solving for \(e\) given \(c\)
\(\displaystyle c = 56\)
\(\displaystyle e = c \\ e = 56\)
solving for \(b\) given that \(a\) and \(c\) are complementary
\(\displaystyle a + c = 90\)
\(\begin{align} a + b + c &= 180 \\ b + (a + c) &= 180 \\ b + 90 &= 180 \\ b &= 180  90 \\ b &= 90 \end{align}\)
Display the equations that represent different students’ strategies side by side and have students contrast the different methods, for example, the difference between how two students worked the problem if one was given the measure of angle \(d\) first but the other was given the measure of angle \(c\) first.
4.3: What’s the Match? (10 minutes)
Activity
The purpose of this activity is for students to match relationships between angles in a figure with equations that can represent those relationships. This prepares students for writing and solving equations that represent relationships between angles in the next lesson. As students explain their reasoning, monitor for students who use the appropriate vocabulary and language (i.e. vertical angles have equal measures, supplementary angles sum to 180 degrees, etc.).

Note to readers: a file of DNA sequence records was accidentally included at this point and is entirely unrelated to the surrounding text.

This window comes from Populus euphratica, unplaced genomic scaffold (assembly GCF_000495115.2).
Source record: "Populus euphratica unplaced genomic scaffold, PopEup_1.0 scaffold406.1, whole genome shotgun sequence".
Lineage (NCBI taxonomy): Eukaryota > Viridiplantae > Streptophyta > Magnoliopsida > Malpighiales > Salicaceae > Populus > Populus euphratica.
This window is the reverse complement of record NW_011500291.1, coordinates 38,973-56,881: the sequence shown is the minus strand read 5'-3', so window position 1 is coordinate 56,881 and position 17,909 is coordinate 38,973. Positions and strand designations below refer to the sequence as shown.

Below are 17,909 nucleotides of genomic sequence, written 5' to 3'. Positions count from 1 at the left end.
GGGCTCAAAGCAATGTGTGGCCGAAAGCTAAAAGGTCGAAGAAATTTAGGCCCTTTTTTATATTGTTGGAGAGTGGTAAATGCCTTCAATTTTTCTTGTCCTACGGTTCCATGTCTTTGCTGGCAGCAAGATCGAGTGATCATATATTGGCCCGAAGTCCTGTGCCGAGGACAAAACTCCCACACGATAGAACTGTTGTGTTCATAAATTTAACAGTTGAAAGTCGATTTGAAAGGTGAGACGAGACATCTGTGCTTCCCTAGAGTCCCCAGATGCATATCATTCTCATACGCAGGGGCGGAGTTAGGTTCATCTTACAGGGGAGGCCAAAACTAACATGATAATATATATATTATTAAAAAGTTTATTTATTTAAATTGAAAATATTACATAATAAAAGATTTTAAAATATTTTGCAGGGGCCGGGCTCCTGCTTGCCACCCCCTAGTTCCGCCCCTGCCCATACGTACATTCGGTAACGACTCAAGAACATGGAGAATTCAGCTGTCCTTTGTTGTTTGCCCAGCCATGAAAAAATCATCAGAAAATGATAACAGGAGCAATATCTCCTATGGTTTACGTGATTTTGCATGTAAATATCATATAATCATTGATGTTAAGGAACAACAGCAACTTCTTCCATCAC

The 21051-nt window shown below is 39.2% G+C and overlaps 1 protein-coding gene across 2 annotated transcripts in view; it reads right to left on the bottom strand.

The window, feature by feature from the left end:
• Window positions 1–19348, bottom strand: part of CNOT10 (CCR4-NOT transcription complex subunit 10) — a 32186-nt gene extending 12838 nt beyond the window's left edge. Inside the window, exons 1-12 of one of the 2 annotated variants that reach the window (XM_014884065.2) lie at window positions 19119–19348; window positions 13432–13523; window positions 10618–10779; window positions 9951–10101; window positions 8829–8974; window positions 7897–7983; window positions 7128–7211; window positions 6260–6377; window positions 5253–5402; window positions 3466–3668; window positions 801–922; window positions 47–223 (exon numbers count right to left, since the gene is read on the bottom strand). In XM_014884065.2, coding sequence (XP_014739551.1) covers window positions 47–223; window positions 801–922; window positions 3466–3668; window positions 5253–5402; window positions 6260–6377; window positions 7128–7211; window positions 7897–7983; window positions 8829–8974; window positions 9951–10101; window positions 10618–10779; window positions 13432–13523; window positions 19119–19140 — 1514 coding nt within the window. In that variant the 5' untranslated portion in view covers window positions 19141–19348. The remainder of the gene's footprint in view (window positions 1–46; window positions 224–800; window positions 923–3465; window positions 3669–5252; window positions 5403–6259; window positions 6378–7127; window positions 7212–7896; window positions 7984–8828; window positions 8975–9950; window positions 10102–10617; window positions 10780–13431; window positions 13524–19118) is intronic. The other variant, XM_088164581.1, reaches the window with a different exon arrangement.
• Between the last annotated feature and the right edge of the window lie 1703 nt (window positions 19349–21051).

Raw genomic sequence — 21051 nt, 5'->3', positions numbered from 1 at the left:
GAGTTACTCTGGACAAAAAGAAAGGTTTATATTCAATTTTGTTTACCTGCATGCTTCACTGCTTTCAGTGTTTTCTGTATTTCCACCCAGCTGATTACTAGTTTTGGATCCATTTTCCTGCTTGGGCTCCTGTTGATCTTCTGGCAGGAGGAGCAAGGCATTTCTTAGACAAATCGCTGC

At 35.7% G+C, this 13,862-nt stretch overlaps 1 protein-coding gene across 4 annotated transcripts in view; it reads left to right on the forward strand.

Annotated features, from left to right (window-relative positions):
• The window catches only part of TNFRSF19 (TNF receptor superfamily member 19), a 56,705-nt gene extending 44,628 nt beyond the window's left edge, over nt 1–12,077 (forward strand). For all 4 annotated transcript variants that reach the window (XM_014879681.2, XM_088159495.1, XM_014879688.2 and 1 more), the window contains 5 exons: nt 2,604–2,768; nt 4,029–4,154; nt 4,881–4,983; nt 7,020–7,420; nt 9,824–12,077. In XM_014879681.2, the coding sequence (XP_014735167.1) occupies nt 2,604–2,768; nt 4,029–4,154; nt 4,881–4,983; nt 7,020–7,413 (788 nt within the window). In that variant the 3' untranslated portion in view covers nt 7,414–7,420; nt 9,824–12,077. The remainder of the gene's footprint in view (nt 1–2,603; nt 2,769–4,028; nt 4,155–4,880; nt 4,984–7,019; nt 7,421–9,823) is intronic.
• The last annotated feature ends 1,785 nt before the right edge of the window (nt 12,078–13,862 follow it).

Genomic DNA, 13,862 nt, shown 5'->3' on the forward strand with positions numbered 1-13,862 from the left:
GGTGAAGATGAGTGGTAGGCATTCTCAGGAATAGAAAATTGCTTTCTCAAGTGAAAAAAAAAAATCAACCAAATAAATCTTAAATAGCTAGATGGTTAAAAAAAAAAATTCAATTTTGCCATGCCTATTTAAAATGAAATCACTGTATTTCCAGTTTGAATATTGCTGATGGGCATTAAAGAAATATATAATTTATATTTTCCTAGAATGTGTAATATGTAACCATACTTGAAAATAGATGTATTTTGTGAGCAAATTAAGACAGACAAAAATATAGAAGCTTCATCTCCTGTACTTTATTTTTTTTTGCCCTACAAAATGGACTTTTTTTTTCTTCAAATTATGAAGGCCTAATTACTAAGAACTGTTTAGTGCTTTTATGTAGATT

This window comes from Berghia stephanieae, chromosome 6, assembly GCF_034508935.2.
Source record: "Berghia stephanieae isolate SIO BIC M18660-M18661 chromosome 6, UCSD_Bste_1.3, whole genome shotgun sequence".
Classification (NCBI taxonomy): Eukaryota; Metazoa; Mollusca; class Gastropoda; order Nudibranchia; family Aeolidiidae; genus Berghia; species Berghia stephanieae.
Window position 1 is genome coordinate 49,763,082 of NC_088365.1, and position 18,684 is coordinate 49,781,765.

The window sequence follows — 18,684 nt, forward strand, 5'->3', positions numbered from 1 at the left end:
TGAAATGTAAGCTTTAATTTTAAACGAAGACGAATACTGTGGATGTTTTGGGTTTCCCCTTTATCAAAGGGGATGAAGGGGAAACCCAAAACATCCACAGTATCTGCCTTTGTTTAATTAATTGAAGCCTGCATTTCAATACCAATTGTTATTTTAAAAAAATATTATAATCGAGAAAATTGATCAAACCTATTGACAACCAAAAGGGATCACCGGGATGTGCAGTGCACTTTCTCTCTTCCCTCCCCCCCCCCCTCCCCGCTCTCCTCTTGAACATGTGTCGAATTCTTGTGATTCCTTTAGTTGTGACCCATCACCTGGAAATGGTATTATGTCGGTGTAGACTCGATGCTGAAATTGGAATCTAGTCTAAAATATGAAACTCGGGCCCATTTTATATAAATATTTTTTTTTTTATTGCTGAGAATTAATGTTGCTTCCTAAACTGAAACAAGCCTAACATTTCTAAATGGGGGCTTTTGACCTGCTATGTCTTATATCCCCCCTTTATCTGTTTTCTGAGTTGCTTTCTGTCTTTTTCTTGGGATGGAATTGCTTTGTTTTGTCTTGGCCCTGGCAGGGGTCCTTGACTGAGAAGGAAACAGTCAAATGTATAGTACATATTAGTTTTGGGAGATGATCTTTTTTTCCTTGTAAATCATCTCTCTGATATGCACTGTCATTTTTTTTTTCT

Launch
Keep students in same groups. Give students 2–3 minutes of quiet work time followed by partner and wholeclass discussions.
Student Facing
Match each figure to an equation that represents what is seen in the figure. For each match, explain how you know they are a match.
 \(g+h=180\)
 \(g=h\)
 \(2h+g=90\)
 \(g+h+48=180\)

\(g+h+35=180\)
Student Response
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Student Facing
Are you ready for more?